Biodiversity Ghana (GHA)
  FishBase Complete Literature Reference
Species Families Species Families
Marine 492 148 No Quéro, J.-C., J.-C. Hureau, C. Karrer, A. Post and L. Saldanha (eds.), 1990
Freshwater 210 34 No Daget, J., J.-P. Gosse and D.F.E. Thys van den Audenaerde, 1984
Total 695 175 No
Ref.   Daget, J., J.-P. Gosse and D.F.E. Thys van den Audenaerde, 1984
Conservation The following information is to be sought: - Status of knowledge of the freshwater fauna; - Existence of conservation plans; - Information on major aquatic habitats or sites within the country; - Current major threats to species; - Future potential threats to species; - Contact(s) for further information.
Geography and Climate Ghana is divided into three main regions. There is a narrow sandy coastal plain, behind which there is a range of low but abrupt hills; to the north there are low-lying plains. The southwestern part of the country is densely forested, and to the north are bush savanna and grasslands. The coastal belt is warm, fairly dry to the east, but becoming more humid to the west. The forest zone is very humid but the rest of the country becomes progressively more arid northward. In the south there are two rainy seasons (March-June and September-November), separated by dry periods. In the north the two wet seasons tend to be closer together and merge into one (May-October). Ghana is almost entry agricultural, except for some industries which are located mostly at Tema. The Akosombo Dam was built mostly to provide power for industrialization, especially the Volta Aluminium Company (Valco) based at Tema, which consumes 60% of this power. Ghana also supplies power to Togo and Benin. Forestry is also an important activity in the southwest of the country.

Ref.  Vanden Bossche, J.-P. and G.M. Bernacsek, 1990
Hydrography Lakes: the only natural freshwater lake of any size in the country is Lake Bosumtwi, a crater lake situated in Ashanti Region. This supports some commercial fishing activity. Rivers, floodplains and swamps: Ghana is extremely well watered and is drained principally by the Black, White and Red Volta Rivers and the Oti River, but several smaller water couses, including the Pra, Tano and Bia drain the forested southwestern areas. Flooding on the lower Volta River is now controlled by the Akosombo Dam. The hydrography of the Volta River is well documented by Nerguaye-Tetteh et al. (1984) (Ref. 12109). The most important flow is from the Oti. Peak flows are between September and October, with an annual average of 1,230 cu. m./s. Examining past trends, it is noted that from 1936 to 1958 conditions altered fairly evenly between wet and dry years. However, from 1962 to 1971 the flow regime was relatively wet; then from 1972 to 1978 it became dry again, followed by two wet years. Thereafter 1981 to 1983 were the driest years of the series, emphasizing the effect of the Sahelian drought. In general, water quality is good for both irrigation and livestock uses. Reservoirs: Ghana contains the largest man-made reservoir in Africa, the 8,482 sq. km. Volta Reservoir. The reservoir, which is backed up behind the Akosombo high dam, is over 400 km long and has drowned much of the lower courses of the various rivers of the Volta system. It is used as a water store to generate electricity, but the severe drought of 1981-83 drastically reduced the output. Dowstream from Volta Reservoir is the newly created Kpong Reservoir. Other smaller reservoirs are Vea and Tono, both in the Upper East Region; Weija and Dawhenya, located near Accra; and Barakese, near Kumasi. Coastal lagoons: there are about 50 brackishwater lagoons situated along the coast of Ghana with a total surface area of some 400 sq. km. (FAO/IFAD, 1981) (Ref. 12110). These are described in detail by Mensah (1979) (Ref. 12111). The largest of these is the Keta Lagoon, situated around the delta of the Volta River. The nature of this lagoon has changed considerably since the closure of the Akosombo Dam; the former periodic flushes of freshwater do not now occur, and the lagoon has become more saline as a consequence. The salinity and temperature fo the lagoons vary with opening to the sea and flooding of inflowing rivers; open lagoons generally tend to be more productive.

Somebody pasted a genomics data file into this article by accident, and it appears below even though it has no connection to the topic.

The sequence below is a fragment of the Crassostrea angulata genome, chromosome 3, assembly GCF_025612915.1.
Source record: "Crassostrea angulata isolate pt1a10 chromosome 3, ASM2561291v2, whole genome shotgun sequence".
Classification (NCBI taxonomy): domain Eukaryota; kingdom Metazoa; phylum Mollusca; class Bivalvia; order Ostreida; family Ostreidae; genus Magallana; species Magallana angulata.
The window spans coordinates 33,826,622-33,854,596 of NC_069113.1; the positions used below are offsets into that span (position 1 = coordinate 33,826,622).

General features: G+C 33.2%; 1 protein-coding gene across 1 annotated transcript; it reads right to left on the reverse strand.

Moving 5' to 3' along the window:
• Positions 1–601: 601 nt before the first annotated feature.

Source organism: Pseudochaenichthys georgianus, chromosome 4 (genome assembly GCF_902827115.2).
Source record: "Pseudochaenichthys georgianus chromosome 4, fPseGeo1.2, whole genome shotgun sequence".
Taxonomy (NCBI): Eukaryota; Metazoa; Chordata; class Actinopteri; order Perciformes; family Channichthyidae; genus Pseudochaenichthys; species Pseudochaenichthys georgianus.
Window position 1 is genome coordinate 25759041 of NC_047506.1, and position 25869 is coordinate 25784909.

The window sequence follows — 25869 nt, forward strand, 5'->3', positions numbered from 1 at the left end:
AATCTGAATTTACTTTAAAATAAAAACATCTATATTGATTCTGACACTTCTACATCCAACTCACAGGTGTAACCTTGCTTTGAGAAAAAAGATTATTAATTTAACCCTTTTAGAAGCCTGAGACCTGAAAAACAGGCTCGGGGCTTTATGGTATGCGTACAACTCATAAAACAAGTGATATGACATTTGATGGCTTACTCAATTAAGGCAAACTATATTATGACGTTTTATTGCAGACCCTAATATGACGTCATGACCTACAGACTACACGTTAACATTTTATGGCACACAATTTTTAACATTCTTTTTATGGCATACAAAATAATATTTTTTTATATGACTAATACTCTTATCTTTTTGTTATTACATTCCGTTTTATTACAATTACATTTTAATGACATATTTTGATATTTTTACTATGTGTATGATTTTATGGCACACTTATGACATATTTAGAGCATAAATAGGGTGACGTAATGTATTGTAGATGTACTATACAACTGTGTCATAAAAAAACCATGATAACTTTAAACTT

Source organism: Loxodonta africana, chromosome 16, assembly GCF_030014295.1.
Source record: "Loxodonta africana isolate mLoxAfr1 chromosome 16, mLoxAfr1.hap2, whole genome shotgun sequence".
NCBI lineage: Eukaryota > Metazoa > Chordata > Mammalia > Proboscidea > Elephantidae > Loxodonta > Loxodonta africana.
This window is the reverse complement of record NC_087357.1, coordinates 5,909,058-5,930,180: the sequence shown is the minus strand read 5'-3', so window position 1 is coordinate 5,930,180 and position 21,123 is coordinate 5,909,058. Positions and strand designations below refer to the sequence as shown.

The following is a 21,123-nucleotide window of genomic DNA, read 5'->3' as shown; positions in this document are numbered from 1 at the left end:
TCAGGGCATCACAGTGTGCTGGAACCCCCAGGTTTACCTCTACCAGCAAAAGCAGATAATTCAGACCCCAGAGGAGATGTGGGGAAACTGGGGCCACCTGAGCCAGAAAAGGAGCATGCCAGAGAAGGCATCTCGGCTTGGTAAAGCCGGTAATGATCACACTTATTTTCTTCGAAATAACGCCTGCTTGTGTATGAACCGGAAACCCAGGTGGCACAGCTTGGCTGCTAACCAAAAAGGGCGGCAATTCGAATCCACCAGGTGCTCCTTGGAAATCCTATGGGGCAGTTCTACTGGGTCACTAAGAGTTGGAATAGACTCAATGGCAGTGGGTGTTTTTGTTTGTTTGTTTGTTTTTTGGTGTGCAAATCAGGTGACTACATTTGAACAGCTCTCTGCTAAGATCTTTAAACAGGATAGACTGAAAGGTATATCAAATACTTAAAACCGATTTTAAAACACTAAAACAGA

Ref.  Vanden Bossche, J.-P. and G.M. Bernacsek, 1990
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